by Lahiri, Jhumpa

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A marvelous new novel from the Pulitzer Prize-winning author of The Lowland and Interpreter of Maladiesu2014her first in nearly a decade. *A Most Anticipated Novel of 2021 from Buzzfeed; O, The Oprah Magazine; TIME; Vulture; Vogue; LitHub; and Harper's Bazaar* Exuberance and dread, attachment and estrangement: in this novel, Jhumpa Lahiri stretches her themes to the limit. Lahiri’s narrator, a woman questioning her place in the world, wavers between stasis and movement, between the need to belong and the refusal to form lasting ties. The city she calls home acts as a companion and interlocutor: traversing the streets around her house, and in parks, piazzas, museums, stores, and coffee bars, she feels less alone.We follow her to the pool she frequents, and to the train station that leads to her mother, who is mired in her own solitude after her husband’s untimely death. Among those who appear on this woman’s path are colleagues with whom she feels ill at ease, casual acquaintances, and “him,” a shadow who both consoles and unsettles her. Until one day at the sea, both overwhelmed and replenished by the sun’s vital heat, her perspective will abruptly change. This is the first novel Lahiri has written in Italian and translated into English. The reader will find the qualities that make Lahiri’s work so beloved: deep intelligence and feeling, richly textured physical and emotional landscapes, and a poetics of dislocation. But Whereabouts, brimming with the impulse to cross barriers, also signals a bold shift of style and sensibility. By grafting herself onto a new literary language, Lahiri has pushed herself to a new level of artistic achievement.  
Published Reviews
Booklist Review: "Lahiri's passion for Italian inspired her to write In Other Words (2016), her first nonfiction book, in that language; to translate two novels by Italian writer Domenico Starnone, and to write this novel in Italian, then translate it into English. The result of this process is language that seems to have been sieved through a fine mesh, each word a gleaming gemstone. Such expressive refinement perfectly embodies Lahiri's unnamed, solitary narrator, a woman in her forties who teaches at a university and lives alone in an unnamed Italian city. Declaring, "Solitude: it's become my trade," she examines her life in first person vignettes, each yoked to her whereabouts in chapters with such titles as "In the Piazza," "In My Head," and "On the Couch." There is melancholy here, but these concentrated, exquisitely detailed, poignant, and rueful episodes also pulse with the narrator's devotion to observation and her pushing through depression to live on her terms. She muses over her "unhappy origins" and recounts her disappointing love life, but she also exalts in her lively neighborhood, in the country beneath skies as moody as she is, and by the tempestuous sea, all while recording her stealthy battle against her tendency to burrow into her shell. With a painterly interplay of light and shadows, Lahiri creates an incisive and captivating evocation of the nature and nexus of place and self.HIGH-DEMAND BACKSTORY: Lahiri's acclaim and literary intrepidness will lure fiction lovers to her first novel since The Lowland (2013), a Man Booker finalist."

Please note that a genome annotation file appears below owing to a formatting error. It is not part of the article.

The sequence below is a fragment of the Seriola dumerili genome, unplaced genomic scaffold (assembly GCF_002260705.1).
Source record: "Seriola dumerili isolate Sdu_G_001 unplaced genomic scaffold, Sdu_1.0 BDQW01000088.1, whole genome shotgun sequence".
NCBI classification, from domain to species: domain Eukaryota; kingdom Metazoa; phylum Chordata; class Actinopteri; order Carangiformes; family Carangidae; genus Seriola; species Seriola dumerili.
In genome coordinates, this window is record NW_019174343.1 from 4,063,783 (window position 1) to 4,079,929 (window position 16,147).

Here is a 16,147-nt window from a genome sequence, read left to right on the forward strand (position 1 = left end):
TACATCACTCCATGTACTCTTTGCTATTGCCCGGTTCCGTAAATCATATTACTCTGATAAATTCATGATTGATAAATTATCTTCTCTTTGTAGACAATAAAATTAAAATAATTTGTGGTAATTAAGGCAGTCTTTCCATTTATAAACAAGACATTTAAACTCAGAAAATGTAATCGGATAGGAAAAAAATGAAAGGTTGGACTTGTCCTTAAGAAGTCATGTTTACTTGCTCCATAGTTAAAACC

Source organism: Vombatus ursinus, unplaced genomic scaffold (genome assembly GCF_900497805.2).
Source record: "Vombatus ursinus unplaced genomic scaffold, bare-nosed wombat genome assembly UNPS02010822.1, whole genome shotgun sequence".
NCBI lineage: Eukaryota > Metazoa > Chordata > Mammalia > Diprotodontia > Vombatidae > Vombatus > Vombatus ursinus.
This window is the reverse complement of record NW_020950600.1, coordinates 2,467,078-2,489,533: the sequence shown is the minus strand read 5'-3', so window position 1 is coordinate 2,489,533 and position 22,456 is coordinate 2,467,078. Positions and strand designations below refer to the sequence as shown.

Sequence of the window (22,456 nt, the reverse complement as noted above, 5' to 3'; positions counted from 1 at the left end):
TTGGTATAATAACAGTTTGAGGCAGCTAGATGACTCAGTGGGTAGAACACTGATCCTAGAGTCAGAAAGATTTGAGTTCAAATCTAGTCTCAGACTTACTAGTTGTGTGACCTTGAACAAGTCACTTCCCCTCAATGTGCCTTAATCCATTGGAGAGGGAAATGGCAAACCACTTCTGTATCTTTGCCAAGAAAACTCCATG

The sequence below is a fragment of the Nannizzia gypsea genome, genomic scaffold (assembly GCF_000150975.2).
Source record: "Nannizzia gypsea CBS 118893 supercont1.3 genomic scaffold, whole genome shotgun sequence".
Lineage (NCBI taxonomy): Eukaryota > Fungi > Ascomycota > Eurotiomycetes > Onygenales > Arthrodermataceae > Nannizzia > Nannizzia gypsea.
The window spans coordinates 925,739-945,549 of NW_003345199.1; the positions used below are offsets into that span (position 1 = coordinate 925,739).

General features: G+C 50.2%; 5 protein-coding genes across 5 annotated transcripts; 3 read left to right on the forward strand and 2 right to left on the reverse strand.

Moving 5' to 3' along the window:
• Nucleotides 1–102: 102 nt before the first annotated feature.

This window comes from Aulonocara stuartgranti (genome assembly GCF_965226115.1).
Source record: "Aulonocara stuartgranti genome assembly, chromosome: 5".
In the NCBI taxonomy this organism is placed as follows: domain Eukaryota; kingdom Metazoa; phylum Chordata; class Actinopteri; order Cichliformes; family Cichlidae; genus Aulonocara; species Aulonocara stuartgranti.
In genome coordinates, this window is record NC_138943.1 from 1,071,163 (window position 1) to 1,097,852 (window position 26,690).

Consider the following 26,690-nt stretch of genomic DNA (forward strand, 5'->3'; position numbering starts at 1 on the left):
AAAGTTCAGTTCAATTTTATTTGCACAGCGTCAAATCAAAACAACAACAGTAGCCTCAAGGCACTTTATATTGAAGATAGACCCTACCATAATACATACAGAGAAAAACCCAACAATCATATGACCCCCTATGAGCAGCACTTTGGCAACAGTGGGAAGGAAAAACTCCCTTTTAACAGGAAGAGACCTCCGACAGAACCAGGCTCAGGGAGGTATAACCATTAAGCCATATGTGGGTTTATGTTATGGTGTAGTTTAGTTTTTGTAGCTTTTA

From Booklist, Copyright (c) American Library Association. Used with permission.
Publisher's Weekly Review: "The latest from Pulitzer winner Lahiri (The Interpreter of Maladies) is a meditative and aching snapshot of a life in suspension. The unnamed narrator, a single, middle-aged woman, lives a quiet life in an unnamed Italian city, ambling between cafes and storefronts, dinner parties with friends, and a leisurely career as a writer and teacher. The tranquil surface of her life belies a deeper unrest: a frayed, distant relationship with her widowed mother, romantic longings projected onto unavailable friends, and constant second-guessing of the paths her life has taken. The novel is told in short vignettes introducing a new scene and characters whose relationships are fertile ground for Lahiri's impressive powers of observation. In a museum, for instance, sunlight refracted through the glass roof "brightens and darkens the room in turns. It's a panorama that makes me think of the sea, of swimming in a clear blue patch underwater." Throughout, Lahiri's poetic flourishes and spare, conversational prose are on full display. This beautifully written portrait of a life in passage captures the hopes, frustrations, and longings of solitude and remembrance. (May)"
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Additional Information
Subjects Literature
Publisher Knopf Doubleday Publishing Group2021
Language English
ISBN 9780593318324